Davis: ‘We are Reduced to Choosing Whether the Negroes Shall Fight for or Against Us

February 21, 1865 (Tuesday)

The idea of forcing slaves to fight in the Confederate armies was one of the hottest debates in Richmond. The day previous, the House voted to allow slaves to be drafted as soldiers. Now it had to face the Senate and then the President.


Jefferson Davis had already voiced his approval of the measure, though only as an absolute necessity. As things stood now, however, that time had come. At the end of December, the editor of the Mobile Register and Advertiser send Davis an editorial supporting this view, something that paper had expounded nice November of 1863.

In it, the editor thought that Richmond should make “a permanent levy or draft of a certain proportion of the slave population.” Since there seemed to be no way to coax the “stragglers, skulkers and absentees” back into the armies, and since, as the paper suggested, the Union had “marshaled 200,000 of our slaves against us,” the slave population, it was proposed, should be tapped.

Davis, in replying, agreed, saying that the article was “a substantial expression of my own views on the subject.” In continuing, he wrote:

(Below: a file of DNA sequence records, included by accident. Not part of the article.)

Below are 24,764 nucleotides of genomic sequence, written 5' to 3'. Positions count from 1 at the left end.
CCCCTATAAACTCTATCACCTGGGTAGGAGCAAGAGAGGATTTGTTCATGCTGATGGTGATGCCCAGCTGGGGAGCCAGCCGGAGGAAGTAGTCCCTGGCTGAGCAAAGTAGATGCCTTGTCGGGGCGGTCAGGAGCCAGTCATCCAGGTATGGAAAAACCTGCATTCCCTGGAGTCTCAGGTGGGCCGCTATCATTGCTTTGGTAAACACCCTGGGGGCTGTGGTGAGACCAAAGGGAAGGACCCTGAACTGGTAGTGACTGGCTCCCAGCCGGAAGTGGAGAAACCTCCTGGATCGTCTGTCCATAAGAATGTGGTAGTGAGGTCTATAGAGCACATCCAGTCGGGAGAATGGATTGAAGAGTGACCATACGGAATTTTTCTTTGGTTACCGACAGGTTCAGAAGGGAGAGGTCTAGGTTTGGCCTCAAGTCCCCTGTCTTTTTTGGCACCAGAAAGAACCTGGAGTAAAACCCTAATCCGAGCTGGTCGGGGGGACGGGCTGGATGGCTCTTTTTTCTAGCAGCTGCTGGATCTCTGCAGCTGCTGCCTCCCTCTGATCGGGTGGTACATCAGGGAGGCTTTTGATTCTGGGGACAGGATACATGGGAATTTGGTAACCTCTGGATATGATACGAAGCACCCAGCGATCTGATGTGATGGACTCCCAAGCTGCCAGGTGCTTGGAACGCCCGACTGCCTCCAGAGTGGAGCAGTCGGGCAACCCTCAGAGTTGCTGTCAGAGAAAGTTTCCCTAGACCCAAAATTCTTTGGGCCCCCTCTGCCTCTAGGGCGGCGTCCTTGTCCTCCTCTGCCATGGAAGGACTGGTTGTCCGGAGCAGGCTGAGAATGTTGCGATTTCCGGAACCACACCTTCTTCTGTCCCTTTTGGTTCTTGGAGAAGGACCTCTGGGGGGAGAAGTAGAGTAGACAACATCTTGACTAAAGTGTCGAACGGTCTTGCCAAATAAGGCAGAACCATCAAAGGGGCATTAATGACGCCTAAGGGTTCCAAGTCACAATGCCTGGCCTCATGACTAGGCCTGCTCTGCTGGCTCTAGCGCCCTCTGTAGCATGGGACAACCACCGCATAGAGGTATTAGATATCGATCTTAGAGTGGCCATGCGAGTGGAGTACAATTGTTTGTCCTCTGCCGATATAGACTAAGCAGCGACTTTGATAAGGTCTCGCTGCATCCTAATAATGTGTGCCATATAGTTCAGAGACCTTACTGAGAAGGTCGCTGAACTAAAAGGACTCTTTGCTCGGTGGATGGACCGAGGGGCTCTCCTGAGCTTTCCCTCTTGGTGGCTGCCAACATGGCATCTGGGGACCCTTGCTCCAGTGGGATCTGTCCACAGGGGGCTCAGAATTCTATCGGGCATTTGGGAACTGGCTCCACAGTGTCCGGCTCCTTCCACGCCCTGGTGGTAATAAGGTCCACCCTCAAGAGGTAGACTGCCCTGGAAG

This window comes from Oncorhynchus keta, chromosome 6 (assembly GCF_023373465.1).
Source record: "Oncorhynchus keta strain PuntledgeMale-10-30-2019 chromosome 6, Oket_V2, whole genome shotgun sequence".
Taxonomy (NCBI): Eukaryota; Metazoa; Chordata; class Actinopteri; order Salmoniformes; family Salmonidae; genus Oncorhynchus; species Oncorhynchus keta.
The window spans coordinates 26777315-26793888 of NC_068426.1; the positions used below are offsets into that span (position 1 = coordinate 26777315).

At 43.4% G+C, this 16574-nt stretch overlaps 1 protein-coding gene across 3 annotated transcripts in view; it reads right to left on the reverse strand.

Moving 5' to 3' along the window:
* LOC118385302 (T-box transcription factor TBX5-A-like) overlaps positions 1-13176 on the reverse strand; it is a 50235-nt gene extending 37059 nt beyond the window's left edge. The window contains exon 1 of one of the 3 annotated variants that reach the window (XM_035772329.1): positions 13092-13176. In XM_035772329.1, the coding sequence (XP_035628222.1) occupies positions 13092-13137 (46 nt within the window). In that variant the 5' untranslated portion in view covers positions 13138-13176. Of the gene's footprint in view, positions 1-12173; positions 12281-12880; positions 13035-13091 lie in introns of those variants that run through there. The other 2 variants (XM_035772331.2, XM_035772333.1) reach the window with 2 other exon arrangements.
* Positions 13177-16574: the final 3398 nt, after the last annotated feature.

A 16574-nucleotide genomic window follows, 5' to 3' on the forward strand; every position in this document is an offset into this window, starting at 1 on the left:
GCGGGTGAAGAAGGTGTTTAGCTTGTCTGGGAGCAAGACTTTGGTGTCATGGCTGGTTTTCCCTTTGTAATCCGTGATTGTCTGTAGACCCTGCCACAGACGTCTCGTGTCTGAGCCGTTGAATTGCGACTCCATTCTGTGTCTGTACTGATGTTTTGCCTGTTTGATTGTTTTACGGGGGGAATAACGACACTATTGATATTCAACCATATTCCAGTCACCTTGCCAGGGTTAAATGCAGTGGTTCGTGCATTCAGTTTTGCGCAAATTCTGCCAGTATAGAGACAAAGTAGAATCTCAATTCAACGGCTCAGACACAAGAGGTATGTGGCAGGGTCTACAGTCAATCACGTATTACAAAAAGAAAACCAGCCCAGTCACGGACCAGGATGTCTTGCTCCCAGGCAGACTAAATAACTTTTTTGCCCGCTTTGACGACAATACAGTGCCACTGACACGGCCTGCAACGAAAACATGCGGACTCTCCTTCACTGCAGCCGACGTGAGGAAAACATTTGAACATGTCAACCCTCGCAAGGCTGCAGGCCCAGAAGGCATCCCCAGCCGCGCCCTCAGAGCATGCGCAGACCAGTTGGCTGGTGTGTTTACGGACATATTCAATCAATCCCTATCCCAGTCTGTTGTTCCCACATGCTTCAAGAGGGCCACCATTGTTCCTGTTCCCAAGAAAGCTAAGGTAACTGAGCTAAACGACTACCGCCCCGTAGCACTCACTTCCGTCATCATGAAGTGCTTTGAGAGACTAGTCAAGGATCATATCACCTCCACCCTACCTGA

“It is now becoming daily more evident to all reflecting persons that we are reduced to choosing whether the negroes shall fight for or against us, and that all arguments as to the positive advantages or disadvantages of employing them are beside the question, which is simply one of relative advantage between having their fighting element in our ranks or in those of our enemy.”

There had been for some time talk about the foreign benefits of liberating at least the slaves who took up arms for the South. This, however, was too little and too late. The Mobile paper had reprinted a January article from the London Telegraph which stated that such a new policy was “a sign of desperation.” Davis could hardly have disagreed with that. The drafting of slaves into the Confederate armies, as he said, was only to be done if absolutely necessary.

Meanwhile in Petersburg, Robert E. Lee wasn’t exactly a ray of sunshine. In the spring of 1864, Lee was fighting Grant north of the James, backing and retreating toward Richmond. “We must destroy this army of Grant’s before he gets to James River,” said Lee. “If he gets there it will become a siege, and then it will be a mere question of time.”

It had become a siege shortly after, and time was now very much the question. In a confidential message to Secretary of War John Breckinridge, Lee addressed this question and what it might mean for his army.

“In the event of the necessity of abandoning our position on the James River, I shall endeavor to unite the corps of the army about Burkeville (junction of South Side and Danville railroads), so as to retain communication with the north and south as long as practicable, and also with the west. I should think Lynchburg, or some point west, the most advantageous place to which to remove stores from Richmond. This, however, is a most difficult point at this time to decide, and the place may have to be changed by circumstances.”


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